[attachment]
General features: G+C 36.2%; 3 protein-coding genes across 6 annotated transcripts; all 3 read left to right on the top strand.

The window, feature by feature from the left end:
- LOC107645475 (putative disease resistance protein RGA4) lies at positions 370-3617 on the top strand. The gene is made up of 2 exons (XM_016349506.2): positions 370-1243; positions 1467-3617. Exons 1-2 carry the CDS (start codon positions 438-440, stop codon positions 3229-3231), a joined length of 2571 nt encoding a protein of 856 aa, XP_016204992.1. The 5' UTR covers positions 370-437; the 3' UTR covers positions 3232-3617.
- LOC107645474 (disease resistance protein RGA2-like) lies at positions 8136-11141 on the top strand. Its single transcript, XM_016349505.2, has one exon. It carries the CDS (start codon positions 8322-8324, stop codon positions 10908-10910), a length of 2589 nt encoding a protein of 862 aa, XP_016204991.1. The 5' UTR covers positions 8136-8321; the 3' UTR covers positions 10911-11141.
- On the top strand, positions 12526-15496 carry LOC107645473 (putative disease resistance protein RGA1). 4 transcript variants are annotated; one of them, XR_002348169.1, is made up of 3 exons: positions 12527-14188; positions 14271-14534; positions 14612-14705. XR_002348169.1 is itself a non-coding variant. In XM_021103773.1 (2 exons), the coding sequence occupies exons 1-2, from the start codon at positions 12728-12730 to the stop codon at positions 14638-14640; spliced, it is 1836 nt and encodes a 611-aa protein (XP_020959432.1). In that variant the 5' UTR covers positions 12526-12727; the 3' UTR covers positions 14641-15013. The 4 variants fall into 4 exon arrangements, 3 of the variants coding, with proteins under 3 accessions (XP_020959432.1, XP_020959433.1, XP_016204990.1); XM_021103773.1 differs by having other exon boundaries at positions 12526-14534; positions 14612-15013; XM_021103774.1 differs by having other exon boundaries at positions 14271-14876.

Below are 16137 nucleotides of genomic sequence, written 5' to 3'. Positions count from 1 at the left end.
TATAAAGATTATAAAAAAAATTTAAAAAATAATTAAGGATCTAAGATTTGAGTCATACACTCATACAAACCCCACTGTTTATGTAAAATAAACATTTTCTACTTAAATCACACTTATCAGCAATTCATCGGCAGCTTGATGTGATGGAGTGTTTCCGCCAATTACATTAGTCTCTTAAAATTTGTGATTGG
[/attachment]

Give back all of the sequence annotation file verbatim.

General features: G+C 36.2%; 3 protein-coding genes across 6 annotated transcripts; all 3 read left to right on the top strand.

The window, feature by feature from the left end:
- LOC107645475 (putative disease resistance protein RGA4) lies at positions 370-3617 on the top strand. The gene is made up of 2 exons (XM_016349506.2): positions 370-1243; positions 1467-3617. Exons 1-2 carry the CDS (start codon positions 438-440, stop codon positions 3229-3231), a joined length of 2571 nt encoding a protein of 856 aa, XP_016204992.1. The 5' UTR covers positions 370-437; the 3' UTR covers positions 3232-3617.
- LOC107645474 (disease resistance protein RGA2-like) lies at positions 8136-11141 on the top strand. Its single transcript, XM_016349505.2, has one exon. It carries the CDS (start codon positions 8322-8324, stop codon positions 10908-10910), a length of 2589 nt encoding a protein of 862 aa, XP_016204991.1. The 5' UTR covers positions 8136-8321; the 3' UTR covers positions 10911-11141.
- On the top strand, positions 12526-15496 carry LOC107645473 (putative disease resistance protein RGA1). 4 transcript variants are annotated; one of them, XR_002348169.1, is made up of 3 exons: positions 12527-14188; positions 14271-14534; positions 14612-14705. XR_002348169.1 is itself a non-coding variant. In XM_021103773.1 (2 exons), the coding sequence occupies exons 1-2, from the start codon at positions 12728-12730 to the stop codon at positions 14638-14640; spliced, it is 1836 nt and encodes a 611-aa protein (XP_020959432.1). In that variant the 5' UTR covers positions 12526-12727; the 3' UTR covers positions 14641-15013. The 4 variants fall into 4 exon arrangements, 3 of the variants coding, with proteins under 3 accessions (XP_020959432.1, XP_020959433.1, XP_016204990.1); XM_021103773.1 differs by having other exon boundaries at positions 12526-14534; positions 14612-15013; XM_021103774.1 differs by having other exon boundaries at positions 14271-14876.

Below are 16137 nucleotides of genomic sequence, written 5' to 3'. Positions count from 1 at the left end.
TATAAAGATTATAAAAAAAATTTAAAAAATAATTAAGGATCTAAGATTTGAGTCATACACTCATACAAACCCCACTGTTTATGTAAAATAAACATTTTCTACTTAAATCACACTTATCAGCAATTCATCGGCAGCTTGATGTGATGGAGTGTTTCCGCCAATTACATTAGTCTCTTAAAATTTGTGATTGG